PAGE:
Devas | Deities in Hinduism

1. Nārāyaṇa Nārāyaṇa (Sanskrit: नारायण) is known as one who is in yogic sleep on the celestial waters, referring to Lord Mahā Viṣṇu. He is also known as the " Puruṣa " and is considered Supreme Being in Vaiṣṇavism. According to the Bhagavad Gītā , he is also the " Guru of the Universe ". The Bhāgavata Purāṇa declares Nārāyaṇa as the Supreme Personality Godhead

1. Lakṣmī Lakṣmī (Sanskrit: लक्ष्मी) is the Goddess who leads to one's goal ( Lakṣya in Sanskrit), hence Her name is Lakṣmī . For mankind, 8 types of Goals are necessary – 1. Spiritual Enlightenment, 2. food, 3. knowledge, 4. resources, 5. progeny, 6. abundance, 7. patience and 8. success, hence there are 8 or Aṣṭa Lakṣmīs – 1. Ādi Lakṣmī, 2. Dhānya Lakṣmī, 3.

1. Varuṇa Varuṇa (Sanskrit: वरुण) is a Vedic deity associated initially with the sky, later also with the seas as well as Ṛta (justice) and Satya (truth). He is found in the oldest layer of Vedic literature of Hinduism, such as hymn 7.86 of the Ṛg Veda . He is also mentioned in the Tamil grammar work Tolkāppiyam , as the god of sea and

1. Sarasvatī Sarasvatī (Sanskrit: सरस्वती) is the Hindu goddess of knowledge, music, art, wisdom, and learning. She is a part of the trinity (Tridevī) of Sarasvatī , Lak ṣmī , and Pārvatī . All the 3 forms help the trinity of Brahma , Vi ṣṇu , and Śiva to create, maintain, and regenerate the Universe, respectively. The earliest known mention of Sarasvatī as a goddess

Rāma Rāma (Sanskrit: राम), also known as Rāmacandra , is a major deity of Hinduism. He is the 7 th Avatār of the god Viṣṇu , one of his most popular incarnations along with Kṛṣṇa . In Rāma -centric traditions of Hinduism, he is considered the Supreme Being. Rāma was born to Kauśalyā and Daśaratha in Ayodhyā , the ruler of the Kingdom of Kośala

1. Kṛṣṇa | Krishna Kṛṣṇa (Sanskrit: कृष्ण) is a major deity in Hinduism: He is worshipped as the 8 th avatar of the God Viṣṇu and also as the Supreme God in his own right. He is the god of compassion, tenderness, and love in Hinduism, and is one of the most popular and widely revered among Indian divinities. Kṛṣṇa 's birthday is celebrated every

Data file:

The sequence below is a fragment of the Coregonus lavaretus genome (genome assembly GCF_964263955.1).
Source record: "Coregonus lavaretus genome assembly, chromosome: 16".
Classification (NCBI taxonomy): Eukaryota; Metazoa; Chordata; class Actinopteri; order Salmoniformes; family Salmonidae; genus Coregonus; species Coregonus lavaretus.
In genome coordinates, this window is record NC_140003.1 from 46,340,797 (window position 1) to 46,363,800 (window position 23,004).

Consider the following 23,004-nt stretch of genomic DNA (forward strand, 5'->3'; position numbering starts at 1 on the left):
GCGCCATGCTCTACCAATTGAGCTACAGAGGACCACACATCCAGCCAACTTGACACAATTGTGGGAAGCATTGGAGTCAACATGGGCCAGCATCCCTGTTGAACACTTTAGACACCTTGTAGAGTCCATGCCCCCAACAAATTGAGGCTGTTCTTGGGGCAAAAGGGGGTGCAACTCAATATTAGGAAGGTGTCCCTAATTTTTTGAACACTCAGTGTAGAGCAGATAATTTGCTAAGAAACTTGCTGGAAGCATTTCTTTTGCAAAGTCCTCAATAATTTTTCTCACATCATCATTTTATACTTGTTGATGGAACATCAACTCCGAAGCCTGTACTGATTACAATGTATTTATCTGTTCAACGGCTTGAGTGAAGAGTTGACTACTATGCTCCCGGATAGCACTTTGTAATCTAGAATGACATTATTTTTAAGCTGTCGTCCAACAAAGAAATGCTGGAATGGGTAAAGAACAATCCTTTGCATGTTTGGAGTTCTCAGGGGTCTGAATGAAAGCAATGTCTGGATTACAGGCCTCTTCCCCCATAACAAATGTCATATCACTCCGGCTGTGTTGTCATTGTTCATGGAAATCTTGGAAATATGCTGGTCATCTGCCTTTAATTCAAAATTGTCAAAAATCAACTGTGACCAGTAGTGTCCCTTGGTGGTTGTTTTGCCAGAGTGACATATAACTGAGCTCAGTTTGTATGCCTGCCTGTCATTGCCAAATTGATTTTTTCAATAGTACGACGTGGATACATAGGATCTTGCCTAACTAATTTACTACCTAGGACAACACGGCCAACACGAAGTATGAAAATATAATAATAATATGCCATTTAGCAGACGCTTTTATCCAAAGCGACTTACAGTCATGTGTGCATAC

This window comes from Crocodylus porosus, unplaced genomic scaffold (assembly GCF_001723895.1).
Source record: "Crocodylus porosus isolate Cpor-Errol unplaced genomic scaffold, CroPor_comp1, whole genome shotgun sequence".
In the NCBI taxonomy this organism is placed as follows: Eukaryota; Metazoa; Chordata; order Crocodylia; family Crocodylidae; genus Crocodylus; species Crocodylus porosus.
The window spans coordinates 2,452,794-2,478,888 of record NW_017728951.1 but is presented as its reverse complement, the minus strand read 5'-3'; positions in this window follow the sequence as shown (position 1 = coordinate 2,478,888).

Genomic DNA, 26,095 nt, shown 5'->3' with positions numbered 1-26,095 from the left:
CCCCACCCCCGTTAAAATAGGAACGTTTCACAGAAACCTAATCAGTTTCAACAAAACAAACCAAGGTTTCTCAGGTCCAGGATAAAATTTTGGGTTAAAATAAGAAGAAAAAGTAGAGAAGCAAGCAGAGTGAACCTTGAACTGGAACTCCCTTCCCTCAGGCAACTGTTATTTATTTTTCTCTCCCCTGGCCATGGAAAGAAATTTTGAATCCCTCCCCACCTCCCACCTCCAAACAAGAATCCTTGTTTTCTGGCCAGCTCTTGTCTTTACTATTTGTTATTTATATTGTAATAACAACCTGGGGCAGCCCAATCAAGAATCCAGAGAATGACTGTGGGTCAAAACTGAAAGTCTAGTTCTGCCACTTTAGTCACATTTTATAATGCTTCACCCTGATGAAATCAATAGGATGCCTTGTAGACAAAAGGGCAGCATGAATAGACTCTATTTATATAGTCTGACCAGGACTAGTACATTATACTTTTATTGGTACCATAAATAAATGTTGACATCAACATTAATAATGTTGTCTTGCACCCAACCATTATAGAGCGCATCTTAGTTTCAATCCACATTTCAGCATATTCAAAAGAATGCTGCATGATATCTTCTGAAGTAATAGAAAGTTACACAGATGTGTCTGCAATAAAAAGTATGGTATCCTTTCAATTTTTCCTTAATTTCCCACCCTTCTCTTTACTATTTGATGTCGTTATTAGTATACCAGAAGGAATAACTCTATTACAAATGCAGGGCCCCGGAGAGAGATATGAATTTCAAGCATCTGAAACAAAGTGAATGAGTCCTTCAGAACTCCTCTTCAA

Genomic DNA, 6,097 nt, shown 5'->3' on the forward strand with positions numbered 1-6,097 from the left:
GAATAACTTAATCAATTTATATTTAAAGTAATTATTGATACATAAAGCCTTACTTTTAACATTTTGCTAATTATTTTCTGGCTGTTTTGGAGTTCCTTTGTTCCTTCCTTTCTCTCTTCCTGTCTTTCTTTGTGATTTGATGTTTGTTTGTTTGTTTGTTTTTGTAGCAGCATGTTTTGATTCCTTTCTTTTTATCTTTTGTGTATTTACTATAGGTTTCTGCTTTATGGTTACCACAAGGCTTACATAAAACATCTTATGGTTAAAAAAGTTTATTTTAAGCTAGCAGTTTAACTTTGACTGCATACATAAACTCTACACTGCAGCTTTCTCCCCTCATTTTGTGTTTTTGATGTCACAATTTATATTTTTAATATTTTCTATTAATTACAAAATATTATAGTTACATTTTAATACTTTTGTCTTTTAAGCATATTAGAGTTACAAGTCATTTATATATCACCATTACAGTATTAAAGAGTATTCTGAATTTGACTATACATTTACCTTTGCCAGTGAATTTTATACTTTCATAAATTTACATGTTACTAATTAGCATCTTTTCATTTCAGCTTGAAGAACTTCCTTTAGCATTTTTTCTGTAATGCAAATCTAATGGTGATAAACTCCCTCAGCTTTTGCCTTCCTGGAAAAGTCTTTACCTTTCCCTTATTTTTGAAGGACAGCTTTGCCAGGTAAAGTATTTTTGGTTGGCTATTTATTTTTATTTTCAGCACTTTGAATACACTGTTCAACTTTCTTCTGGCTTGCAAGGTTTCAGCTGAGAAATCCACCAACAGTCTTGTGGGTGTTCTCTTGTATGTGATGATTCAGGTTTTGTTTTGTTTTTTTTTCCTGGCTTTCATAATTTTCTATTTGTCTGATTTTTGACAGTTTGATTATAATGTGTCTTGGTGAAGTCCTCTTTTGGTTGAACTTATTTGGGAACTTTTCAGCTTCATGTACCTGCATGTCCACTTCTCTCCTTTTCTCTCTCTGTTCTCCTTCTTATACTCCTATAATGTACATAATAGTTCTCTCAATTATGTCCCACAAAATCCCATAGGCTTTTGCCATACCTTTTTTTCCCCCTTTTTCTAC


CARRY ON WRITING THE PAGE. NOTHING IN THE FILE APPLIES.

1. Īśvara Īśvara (Sanskrit: ईश्वर) is a concept in Hinduism, with a wide range of meanings that depend on the era and the school of Hinduism. In ancient texts of Indian philosophy, depending on the context, Īśvara can mean Supreme Soul, ruler, lord, king, queen or husband. In medieval era Hindu texts, depending on the school of Hinduism, Īśvara means God, Supreme Being, personal god,

1. Śiva Śiva (Sanskrit: शिव lit. the auspicious one ) also known as Mahādeva (lit. the great god ) is one of the principal deities of Hinduism. He is the Supreme Being within Śaivism , one of the major traditions within contemporary Hinduism. Śiva is known as " The Destroyer " within the Trimurti , the Hindu trinity that includes Brahm ā and Viṣṇu .

1. Viṣṇu Viṣṇu (Sanskrit: विष्णु) is one of the principal deities of Hinduism: The " preserver " in the Hindu triad (Trimūrti), Viṣṇu is revered as the Supreme Being in Vaiṣṇavism as identical to the metaphysical concept of Brahman ( Ātman , the self, or unchanging ultimate reality), and is notable for adopting various incarnations ( Avatārs such as Rāma and Kṛṣṇa ) to preserve

1. Brahmā Brahmā is the Creator in Hindu mythology; sometimes he is said to form a trinity with Viṣṇu as preserver and Śiva as destroyer. Yet Brahmā does not have the importance that Creator gods usually have in mythology, nor is his status equal to that of Śiva or Viṣṇu. He is also known as Svayambhu (self-born) or the creative aspect of Viṣṇu, Vāgīśa (Lord